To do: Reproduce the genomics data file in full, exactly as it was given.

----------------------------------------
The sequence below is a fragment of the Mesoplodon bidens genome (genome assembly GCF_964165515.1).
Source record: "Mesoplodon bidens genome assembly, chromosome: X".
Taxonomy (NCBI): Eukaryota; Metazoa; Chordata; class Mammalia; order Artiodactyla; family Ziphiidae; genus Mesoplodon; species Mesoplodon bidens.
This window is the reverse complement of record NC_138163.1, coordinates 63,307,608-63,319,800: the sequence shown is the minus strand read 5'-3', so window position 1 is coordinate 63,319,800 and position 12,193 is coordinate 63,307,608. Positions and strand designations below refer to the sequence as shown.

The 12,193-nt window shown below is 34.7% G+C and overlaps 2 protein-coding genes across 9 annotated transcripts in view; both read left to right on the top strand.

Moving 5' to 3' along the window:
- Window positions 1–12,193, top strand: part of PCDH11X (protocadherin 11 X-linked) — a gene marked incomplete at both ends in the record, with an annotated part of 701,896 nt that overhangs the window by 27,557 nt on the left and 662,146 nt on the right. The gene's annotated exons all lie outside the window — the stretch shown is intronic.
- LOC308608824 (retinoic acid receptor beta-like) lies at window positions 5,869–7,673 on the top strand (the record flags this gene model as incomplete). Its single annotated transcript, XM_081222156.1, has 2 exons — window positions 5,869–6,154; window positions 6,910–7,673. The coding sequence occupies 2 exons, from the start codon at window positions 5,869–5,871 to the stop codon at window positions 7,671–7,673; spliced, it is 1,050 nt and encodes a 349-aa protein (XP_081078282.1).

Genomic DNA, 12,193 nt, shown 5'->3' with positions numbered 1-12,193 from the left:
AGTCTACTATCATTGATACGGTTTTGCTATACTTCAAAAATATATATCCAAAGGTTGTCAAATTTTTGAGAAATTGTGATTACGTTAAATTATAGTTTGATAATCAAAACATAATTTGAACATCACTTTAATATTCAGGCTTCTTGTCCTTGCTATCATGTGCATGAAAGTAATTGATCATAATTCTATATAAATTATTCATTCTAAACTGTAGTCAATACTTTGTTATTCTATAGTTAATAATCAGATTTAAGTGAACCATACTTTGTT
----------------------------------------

The sequence below is a fragment of the Mesoplodon bidens genome (genome assembly GCF_964165515.1).
Source record: "Mesoplodon bidens genome assembly, chromosome: X".
Taxonomy (NCBI): Eukaryota; Metazoa; Chordata; class Mammalia; order Artiodactyla; family Ziphiidae; genus Mesoplodon; species Mesoplodon bidens.
This window is the reverse complement of record NC_138163.1, coordinates 63,307,608-63,319,800: the sequence shown is the minus strand read 5'-3', so window position 1 is coordinate 63,319,800 and position 12,193 is coordinate 63,307,608. Positions and strand designations below refer to the sequence as shown.

The 12,193-nt window shown below is 34.7% G+C and overlaps 2 protein-coding genes across 9 annotated transcripts in view; both read left to right on the top strand.

Moving 5' to 3' along the window:
- Window positions 1–12,193, top strand: part of PCDH11X (protocadherin 11 X-linked) — a gene marked incomplete at both ends in the record, with an annotated part of 701,896 nt that overhangs the window by 27,557 nt on the left and 662,146 nt on the right. The gene's annotated exons all lie outside the window — the stretch shown is intronic.
- LOC308608824 (retinoic acid receptor beta-like) lies at window positions 5,869–7,673 on the top strand (the record flags this gene model as incomplete). Its single annotated transcript, XM_081222156.1, has 2 exons — window positions 5,869–6,154; window positions 6,910–7,673. The coding sequence occupies 2 exons, from the start codon at window positions 5,869–5,871 to the stop codon at window positions 7,671–7,673; spliced, it is 1,050 nt and encodes a 349-aa protein (XP_081078282.1).

Genomic DNA, 12,193 nt, shown 5'->3' with positions numbered 1-12,193 from the left:
AGTCTACTATCATTGATACGGTTTTGCTATACTTCAAAAATATATATCCAAAGGTTGTCAAATTTTTGAGAAATTGTGATTACGTTAAATTATAGTTTGATAATCAAAACATAATTTGAACATCACTTTAATATTCAGGCTTCTTGTCCTTGCTATCATGTGCATGAAAGTAATTGATCATAATTCTATATAAATTATTCATTCTAAACTGTAGTCAATACTTTGTTATTCTATAGTTAATAATCAGATTTAAGTGAACCATACTTTGTT